It is also clear that a narrowing of the parameters for eligibility for VA health care and other benefits is in the offing. So, too, is a cutback in funding for veterans health care. The VA system is grossly under funded even now, to the tune of about 58 cents for every $1 spent on Medicare, which also is commonly acknowledged to be under funded.

VVA will continue to fight for the rights of veterans. Eventually, we will win this war. In the meantime, however, thousands of veterans will be harmed by the effort to cut back funding for the VA’s medical operations in a time of war. It seems that too many political leaders are quick to praise our active-duty troops, but once they can no longer fight, the troops and their rehabilitation and health maintenance needs are pushed into the background.


Sen. Larry Craig (R-Idaho) has been named chair of the Senate Committee on Veterans’ Affairs. Sen. Craig is known in the Senate as a “budget hawk” who believes that the U.S. government spends too much money on most domestic (non-military) programs. To our knowledge, Sen. Craig has not taken a strong role on most issues of significance to veterans. Now that he is chair, VVA looks forward to working with him to preserve, improve, and properly fund services needed by veterans of every generation.


To replace Secretary of Veterans Affairs Principi, President Bush has chosen a Republican Party loyalist, Jim Nicholson, who has no history of advocacy for veterans, so far as we—or the other VSOs—can tell. 

Ambassador Nicholson “will have a high bar of accomplishment to follow,” VVA President Tom Corey noted, adding: “We look forward to working closely with him to protect and to advance the interests of our nation’s veterans.”

The veterans’ community soon will learn about Amb. Nicholson. Will he be an advocate for veterans? Or will he be an apologist for a budgetary bloodletting? We had our first inkling of his stewardship at his January 24 confirmation hearing.

That morning, the hearing room was jammed to capacity. Nicholson, who has been Ambassador to the Vatican for the last three years, arrived with his wife and a small entourage. He was billed by enthusiastic Committee Chairman Larry Craig as a “remarkable man” with an “extraordinary background.” Sen. Craig cautioned that Amb. Nicholson will face “a fiscal environment that will be considerably less friendly than the relatively flush times of recent years.”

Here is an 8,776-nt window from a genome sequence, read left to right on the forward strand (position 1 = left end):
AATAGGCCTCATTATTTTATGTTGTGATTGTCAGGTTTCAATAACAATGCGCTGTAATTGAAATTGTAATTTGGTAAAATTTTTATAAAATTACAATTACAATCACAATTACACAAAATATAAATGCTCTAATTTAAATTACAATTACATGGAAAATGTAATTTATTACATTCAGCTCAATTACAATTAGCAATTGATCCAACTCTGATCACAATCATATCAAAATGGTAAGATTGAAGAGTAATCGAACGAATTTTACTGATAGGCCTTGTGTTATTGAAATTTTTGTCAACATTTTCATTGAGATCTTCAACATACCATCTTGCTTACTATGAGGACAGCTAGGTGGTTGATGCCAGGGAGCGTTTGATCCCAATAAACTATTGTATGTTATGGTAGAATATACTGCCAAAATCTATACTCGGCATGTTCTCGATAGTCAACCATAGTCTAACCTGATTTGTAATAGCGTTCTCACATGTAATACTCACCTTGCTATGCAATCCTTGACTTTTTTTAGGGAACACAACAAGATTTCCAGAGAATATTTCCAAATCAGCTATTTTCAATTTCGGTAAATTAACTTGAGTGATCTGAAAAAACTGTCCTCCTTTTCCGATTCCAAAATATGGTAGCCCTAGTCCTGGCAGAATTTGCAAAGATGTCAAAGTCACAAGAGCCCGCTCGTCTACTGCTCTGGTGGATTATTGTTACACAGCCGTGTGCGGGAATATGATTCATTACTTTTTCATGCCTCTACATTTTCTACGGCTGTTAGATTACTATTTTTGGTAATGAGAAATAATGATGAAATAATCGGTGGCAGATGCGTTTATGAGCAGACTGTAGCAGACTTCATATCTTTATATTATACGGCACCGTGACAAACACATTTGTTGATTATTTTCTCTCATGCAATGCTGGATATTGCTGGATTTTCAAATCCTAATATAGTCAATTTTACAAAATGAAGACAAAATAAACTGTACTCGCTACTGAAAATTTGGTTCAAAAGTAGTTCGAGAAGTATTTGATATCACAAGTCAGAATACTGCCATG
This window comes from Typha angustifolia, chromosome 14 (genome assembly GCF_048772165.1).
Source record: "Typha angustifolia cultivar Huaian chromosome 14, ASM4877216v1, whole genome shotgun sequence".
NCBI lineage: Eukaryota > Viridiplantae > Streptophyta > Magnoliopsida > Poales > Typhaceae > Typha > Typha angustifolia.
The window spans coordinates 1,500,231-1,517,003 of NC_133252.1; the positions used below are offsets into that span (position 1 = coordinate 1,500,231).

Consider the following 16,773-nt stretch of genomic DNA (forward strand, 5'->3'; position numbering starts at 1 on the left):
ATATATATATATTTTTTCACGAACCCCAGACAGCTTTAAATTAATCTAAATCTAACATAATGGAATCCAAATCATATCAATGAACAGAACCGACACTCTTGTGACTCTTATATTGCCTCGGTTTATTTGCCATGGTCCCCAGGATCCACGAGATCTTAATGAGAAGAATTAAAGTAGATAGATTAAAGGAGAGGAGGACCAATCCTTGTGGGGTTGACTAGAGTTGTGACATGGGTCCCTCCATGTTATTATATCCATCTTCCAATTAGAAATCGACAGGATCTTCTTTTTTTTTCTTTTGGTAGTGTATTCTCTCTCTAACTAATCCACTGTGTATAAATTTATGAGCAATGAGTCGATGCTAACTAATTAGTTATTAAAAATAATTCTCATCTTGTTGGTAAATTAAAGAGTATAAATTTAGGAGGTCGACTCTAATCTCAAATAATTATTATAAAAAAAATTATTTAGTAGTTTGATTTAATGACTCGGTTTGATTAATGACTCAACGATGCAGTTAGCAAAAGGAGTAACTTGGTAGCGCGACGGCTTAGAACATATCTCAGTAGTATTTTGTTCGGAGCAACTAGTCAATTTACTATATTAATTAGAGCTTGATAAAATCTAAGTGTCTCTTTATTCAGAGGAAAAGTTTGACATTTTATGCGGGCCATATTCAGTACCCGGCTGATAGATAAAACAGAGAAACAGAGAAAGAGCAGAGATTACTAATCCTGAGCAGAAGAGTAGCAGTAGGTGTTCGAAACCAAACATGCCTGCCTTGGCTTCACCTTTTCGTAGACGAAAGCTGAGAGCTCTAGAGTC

Sen. Craig then summarized the Ambassador’s background: He is a graduate of the U.S. Military Academy at West Point. He served eight years as an Army Ranger. During his 1965-66 tour of duty in Vietnam, he was awarded the Bronze Star, the Combat Infantryman Badge, the Meritorious Service Medal with Oak Leaf Cluster, the Vietnamese Cross for Gallantry, and two Air Medals. He spent 22 years in the Army Reserve, exiting with the rank of colonel.

Amb. Nicholson holds a master’s degree in public policy from Columbia University and a law degree from the University of Denver. After briefly practicing law, he was involved in real estate development in Colorado. He also involved himself in Republican politics and in 1997 was elected chair of the Republican National Committee, a post he held until his appointment to the Vatican.

At the confirmation hearing, Sen. Daniel Akaka (D-Hawaii), the Ranking Member on the committee, warned that “it is a non-starter to cut back on health-care services” to veterans in a time of war. This theme was echoed by most of the other Democrats who attended the hearing.

Texas Republican Sen. Kay Bailey Hutchison praised Nicholson as “a straight shooter who always does what he says he will do.” She advised that she has a special interest in Gulf War syndrome and the effect of returning veterans from Operation Iraqi Freedom on veterans’ health care services provided by the VA. 

When the former Republican and now Independent senator from Vermont, Jim Jeffords, queried Nicholson, he brought up the fact that Priority 8 veterans are no longer permitted to enroll to obtain health care from the VA. To this Nicholson replied: “My commitment to veterans is to find that balance in a world of finite resources.” This  theme was echoed several times by Sen. Craig and others on the committee.

When Sen. Jeffords queried Nicholson on PTSD, saying that it is an “absolute necessity” for the VA “to spend more to understand the nature of PTSD,” Nicholson was quick to agree. He said that mental health issues will command his attention, noting that early intervention is critical.